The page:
Property Management Q & A

Question: We manage a single-family home in King County. The tenants just informed us of a serious mold issue that seems to have spread from a leaking pipe between the kitchen and bathroom. Even though we’ve just learned of the leak, it seems like it may have been going on for months (maybe years). Now, the tenants are making all sorts of threats against us (that the mold has damaged their health), yet they refuse to vacate so we can perform repairs (we need to pretty much gut the kitchen and bathroom to fix the leak and repair the damage). What can we do to get the tenants out? What are our risks of being sued?

This is not an easy question to answer within the space limitations of this article, but I will try. It doesn’t sound like anyone from your staff has been in the home for some time. It is very important to perform periodic inspections of rental properties, for the safety of the tenants and to protect the owner’s investment. Whether you are scheduling these inspections annually or more frequently (some managers inspect every six months), part of what your clients are paying you for is to take reasonable steps to safeguard their property. Relying on tenant complaints alone is not enough to do this. While most owners and managers are happy to perform needed repairs (lest the problem magnify), there are a surprisingly large number of tenants who believe that if they report repairs are needed, that the landlord may somehow retaliate against them. It is for that reason that there are express provisions in the Residential Landlord Tenant Act (RLTA) which prohibit retaliation against tenants who “lawfully exercise their rights.” It sounds like this problem could have been avoided with regular inspections.
While it might seem an unrelated issue, one of the main reasons to require your tenants to carry renter’s insurance, is because most policies provide coverage for the cost of temporary housing if the premises become uninhabitable. Most tenants simply can’t afford an extended hotel stay. While it is always possible to offer to bear those costs, most tenants are much more agreeable to temporarily relocate when the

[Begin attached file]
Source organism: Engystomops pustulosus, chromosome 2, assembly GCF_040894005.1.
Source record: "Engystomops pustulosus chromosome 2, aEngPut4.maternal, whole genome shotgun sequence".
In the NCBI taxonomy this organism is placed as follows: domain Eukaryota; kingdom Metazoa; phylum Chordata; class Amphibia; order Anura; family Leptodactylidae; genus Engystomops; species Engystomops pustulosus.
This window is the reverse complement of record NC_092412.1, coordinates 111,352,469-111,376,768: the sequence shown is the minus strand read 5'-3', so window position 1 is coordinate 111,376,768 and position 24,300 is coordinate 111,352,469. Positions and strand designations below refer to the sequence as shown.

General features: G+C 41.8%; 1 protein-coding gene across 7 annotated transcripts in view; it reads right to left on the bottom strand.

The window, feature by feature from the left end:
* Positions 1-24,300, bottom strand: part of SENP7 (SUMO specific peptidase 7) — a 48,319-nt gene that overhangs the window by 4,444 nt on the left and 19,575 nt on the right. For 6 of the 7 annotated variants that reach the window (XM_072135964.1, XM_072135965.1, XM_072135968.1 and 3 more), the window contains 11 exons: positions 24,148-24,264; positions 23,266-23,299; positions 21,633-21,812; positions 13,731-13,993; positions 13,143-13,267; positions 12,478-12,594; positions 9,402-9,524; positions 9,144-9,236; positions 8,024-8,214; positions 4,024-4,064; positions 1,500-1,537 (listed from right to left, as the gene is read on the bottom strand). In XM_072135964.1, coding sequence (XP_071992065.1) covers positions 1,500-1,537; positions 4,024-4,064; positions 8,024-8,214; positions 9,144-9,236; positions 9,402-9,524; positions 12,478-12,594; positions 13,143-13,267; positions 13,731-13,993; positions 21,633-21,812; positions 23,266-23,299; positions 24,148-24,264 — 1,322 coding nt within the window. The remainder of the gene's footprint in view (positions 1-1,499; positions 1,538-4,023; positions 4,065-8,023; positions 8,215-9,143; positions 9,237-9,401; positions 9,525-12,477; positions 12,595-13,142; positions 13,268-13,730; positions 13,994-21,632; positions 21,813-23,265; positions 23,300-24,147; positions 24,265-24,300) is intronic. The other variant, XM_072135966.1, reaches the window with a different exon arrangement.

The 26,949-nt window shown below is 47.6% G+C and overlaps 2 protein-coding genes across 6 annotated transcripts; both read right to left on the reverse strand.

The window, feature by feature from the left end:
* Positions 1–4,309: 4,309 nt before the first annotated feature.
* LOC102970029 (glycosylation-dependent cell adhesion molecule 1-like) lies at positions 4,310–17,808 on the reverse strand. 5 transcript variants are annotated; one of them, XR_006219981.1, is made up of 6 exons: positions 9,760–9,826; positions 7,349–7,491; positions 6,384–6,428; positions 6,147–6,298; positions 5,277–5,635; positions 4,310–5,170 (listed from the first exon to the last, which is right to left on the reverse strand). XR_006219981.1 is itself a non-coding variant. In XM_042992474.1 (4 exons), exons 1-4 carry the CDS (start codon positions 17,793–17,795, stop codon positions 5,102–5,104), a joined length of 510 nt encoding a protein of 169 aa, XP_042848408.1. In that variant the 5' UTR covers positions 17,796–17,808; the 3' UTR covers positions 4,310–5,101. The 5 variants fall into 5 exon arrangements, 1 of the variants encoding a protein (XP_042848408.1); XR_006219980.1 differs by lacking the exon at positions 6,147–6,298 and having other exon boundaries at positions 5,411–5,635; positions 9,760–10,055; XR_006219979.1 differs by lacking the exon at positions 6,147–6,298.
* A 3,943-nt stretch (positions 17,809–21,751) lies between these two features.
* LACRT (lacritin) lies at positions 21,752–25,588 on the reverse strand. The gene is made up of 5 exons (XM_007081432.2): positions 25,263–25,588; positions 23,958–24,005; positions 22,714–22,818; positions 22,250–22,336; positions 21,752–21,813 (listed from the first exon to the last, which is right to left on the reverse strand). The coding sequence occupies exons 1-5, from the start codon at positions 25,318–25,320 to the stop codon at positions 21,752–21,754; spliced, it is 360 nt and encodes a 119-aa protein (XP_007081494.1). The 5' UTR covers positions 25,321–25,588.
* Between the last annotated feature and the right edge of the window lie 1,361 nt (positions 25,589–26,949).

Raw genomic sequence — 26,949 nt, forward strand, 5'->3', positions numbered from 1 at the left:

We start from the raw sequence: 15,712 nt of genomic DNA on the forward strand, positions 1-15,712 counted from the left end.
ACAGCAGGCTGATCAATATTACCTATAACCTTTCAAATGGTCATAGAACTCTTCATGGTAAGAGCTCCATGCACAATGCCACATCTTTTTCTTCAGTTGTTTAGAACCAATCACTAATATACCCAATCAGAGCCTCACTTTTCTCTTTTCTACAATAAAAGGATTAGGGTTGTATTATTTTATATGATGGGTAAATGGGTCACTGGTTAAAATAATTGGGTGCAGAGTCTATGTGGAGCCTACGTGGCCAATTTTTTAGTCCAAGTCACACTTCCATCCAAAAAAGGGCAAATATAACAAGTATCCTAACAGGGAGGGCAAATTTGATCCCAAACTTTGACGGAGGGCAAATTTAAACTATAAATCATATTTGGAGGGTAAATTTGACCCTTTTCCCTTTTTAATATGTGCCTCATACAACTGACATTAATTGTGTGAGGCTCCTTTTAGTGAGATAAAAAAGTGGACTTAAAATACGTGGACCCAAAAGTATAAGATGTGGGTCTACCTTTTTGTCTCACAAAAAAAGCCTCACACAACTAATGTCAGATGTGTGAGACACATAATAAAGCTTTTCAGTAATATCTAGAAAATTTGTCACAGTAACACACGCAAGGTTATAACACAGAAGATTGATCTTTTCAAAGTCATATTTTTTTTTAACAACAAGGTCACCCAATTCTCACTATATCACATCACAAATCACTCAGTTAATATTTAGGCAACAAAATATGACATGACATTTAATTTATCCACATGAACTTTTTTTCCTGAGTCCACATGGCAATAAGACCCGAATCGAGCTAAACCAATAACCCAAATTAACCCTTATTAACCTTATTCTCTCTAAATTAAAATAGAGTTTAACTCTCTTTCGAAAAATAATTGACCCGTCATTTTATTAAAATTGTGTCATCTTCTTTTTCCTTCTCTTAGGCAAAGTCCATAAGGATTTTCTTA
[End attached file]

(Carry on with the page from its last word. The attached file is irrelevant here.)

cost to them is borne by insurance.
Also, there is nothing in the RLTA that forces a tenant to vacate because you want to perform needed repairs. I have even had cases where a home or apartment was substantially burned up in a fire and tenants refused to vacate. Particularly given the current COVID restrictions on eviction or termination of tenancies, the only way to force a tenant to relocate permanently or temporarily is if the local government code enforcement “red tags” the property and orders them to vacate. Sometimes, as a last resort, you need to call code enforcement yourself and ask that they determine if the property is habitable.
I don’t wish to imply that tenants can’t or won’t bring a claim for personal injuries arising from exposure to molds in your rental home. However, I rarely see such claims pursued in court. I honestly don’t know why this is the case, but I believe it may have something to do with the fact that such claims aren’t covered by insurance. Most plaintiff’s attorneys seem reluctant to pursue claims unless they know there is an insurance company that might be willing to write a check and settle a claim. 
Lastly, I think it is important to create a good papertrail with the tenant. If they are refusing you access, be sure to communicate in writing why you want to go in, and the risks to their health if they refuse. So, if your water restoration company has told you that it is not safe to occupy, be sure to share this information with the tenant. There is no reason to be coy. If there is a lawsuit, whatever information you have will come out in discovery. Don’t be worried about somehow admitting liability. Frankly, once you share information with the tenants, if they fail to take reasonable steps to protect themselves or their family members, they could be independently negligent (assumption of risk, failure to mitigate damages, etc.).  ◊

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